The royal 'fairytale' that faded

Many of us of a certain age may have memories of royal visits to Australia or may even have met some of the royal family.

I have early childhood memories of a plate that took pride of place on the mantlepiece for years. I think it commemorated the visit of the Queen and Prince Phillip. Then there was a tin money box that featured a young Queen Elizabeth resplendent in her heavy crown and carrying a bunch of flowers, and on the opposite side the Queen in casual clothes with a young Prince Charles leaning out a window. The odd pennies and later cents were plonked into this money box until it became chipped and dented over time.

Finally, we had a large picture book that chronicled the royals, beautiful photographs of the coronation and the family at home at Balmoral surrounded by corgis and castles. Prince Charles and Princess Anne are frozen in childhood – sweet, young and innocent. I would sit for hours sprawled across the lounge room floor poring over these photographs, being careful not to wreck the pages, wondering what it would be like to be a princess. I envied these two royal children (the other two had not yet been born), thinking, as you do as a child, that their life had to be one of bliss and indulgence and, ultimately, happiness.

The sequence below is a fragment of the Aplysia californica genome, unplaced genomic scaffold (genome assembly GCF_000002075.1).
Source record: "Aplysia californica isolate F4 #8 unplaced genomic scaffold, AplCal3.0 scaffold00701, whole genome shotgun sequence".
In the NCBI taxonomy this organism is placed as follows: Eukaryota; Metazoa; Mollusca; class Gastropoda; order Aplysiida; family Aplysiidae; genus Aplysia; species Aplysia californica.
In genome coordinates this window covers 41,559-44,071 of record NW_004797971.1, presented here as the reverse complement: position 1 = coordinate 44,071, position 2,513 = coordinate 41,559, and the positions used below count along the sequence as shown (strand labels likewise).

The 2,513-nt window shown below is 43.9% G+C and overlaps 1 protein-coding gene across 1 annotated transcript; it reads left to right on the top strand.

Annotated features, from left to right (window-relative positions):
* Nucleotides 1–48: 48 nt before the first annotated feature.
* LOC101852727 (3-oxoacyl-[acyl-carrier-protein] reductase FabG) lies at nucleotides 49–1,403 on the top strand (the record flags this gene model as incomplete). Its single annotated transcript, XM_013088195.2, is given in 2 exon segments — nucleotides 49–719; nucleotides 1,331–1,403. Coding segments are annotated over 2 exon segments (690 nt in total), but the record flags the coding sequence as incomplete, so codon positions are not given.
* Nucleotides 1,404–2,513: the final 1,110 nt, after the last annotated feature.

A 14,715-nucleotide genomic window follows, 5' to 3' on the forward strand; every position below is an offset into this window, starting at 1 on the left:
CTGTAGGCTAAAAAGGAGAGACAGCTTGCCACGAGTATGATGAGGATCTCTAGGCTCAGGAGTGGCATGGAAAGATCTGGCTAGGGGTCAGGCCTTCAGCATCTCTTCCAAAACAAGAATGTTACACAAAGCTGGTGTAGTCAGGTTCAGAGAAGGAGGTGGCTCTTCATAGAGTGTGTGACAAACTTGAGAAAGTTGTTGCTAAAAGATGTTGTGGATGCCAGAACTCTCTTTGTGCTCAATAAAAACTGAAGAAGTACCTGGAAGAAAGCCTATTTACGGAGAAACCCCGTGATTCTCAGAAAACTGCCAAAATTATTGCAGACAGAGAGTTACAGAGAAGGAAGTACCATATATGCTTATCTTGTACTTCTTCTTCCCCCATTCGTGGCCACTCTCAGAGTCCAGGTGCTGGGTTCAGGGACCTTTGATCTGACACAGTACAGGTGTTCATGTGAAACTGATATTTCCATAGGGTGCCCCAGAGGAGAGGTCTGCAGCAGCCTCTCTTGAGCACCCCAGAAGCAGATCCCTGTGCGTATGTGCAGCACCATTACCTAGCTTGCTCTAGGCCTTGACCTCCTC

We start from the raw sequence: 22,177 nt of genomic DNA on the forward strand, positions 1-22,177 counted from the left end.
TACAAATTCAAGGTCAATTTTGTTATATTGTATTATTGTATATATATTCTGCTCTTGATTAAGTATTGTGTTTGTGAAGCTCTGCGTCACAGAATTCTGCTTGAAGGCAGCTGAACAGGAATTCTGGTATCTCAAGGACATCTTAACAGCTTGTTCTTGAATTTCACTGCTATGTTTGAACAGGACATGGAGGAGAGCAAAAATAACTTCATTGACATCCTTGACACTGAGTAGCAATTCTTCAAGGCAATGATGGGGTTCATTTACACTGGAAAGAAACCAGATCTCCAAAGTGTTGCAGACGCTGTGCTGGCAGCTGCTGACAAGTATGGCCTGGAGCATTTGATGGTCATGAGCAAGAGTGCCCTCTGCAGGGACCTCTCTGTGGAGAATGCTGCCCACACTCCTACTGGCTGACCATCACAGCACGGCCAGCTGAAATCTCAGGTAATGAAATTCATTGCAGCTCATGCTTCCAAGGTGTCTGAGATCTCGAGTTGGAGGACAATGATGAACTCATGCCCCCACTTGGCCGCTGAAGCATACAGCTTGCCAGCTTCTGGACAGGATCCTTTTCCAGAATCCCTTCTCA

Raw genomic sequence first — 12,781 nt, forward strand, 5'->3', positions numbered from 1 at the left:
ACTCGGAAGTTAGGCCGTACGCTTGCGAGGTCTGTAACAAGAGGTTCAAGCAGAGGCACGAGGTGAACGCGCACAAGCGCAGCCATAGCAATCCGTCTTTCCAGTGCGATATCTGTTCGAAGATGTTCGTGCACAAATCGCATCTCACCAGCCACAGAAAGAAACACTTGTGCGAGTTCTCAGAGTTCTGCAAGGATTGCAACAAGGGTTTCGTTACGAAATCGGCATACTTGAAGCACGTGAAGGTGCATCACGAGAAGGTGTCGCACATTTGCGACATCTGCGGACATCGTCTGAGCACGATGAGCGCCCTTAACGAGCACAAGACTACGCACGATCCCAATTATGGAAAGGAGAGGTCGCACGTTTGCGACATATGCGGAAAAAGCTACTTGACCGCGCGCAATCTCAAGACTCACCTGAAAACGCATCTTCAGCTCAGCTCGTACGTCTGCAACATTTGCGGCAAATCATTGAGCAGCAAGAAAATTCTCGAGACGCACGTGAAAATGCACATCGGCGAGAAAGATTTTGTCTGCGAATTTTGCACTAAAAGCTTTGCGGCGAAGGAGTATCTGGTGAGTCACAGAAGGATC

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You would think that these early mementos of indoctrination would have had me leaning towards being a royalist or at least feeling neutral towards them. However, when I grew older and realised the absurdity of so-called blue blood and genuflecting towards someone because of an accident of their birth, my view of the royal family changed. Not to hostility, mind you, just indifference.

However, when Prince Harry announced to the world that he was about to write a tell-all memoir for his eager followers, I groaned inwardly. I know he has a right to write what he wants. I know he has had a difficult life losing his mother at a young age, but then so have many millions of people around the planet.

I cannot help but wonder who would be interested in his life story if he was not a prince? He comes from a position of privilege and entitlement, regardless of how much he claims to be an ‘ordinary man’. He has led a sheltered life of people fawning and grovelling in front of him. He sadly was number two in the pecking order and was really just ‘the spare’ in the royal lineage. Now he has moved even further down the ranks of being a possible heir to the throne and finds himself redundant.

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I think that is largely the problem – he has no real role and life outside of being royal and now has further cast himself away from the fold – a fold that at least gave him a place, a military or charitable role that was clearly defined.

As a child I believed in the fairytale of the prince rescuing his princess, but now who comes to the  rescue of the prince?

Do you follow the ‘adventures’ of the royal family? Do you feel sympathy for Prince Harry? Why not share your thoughts in the comments section below?

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Written by Dianne Motton



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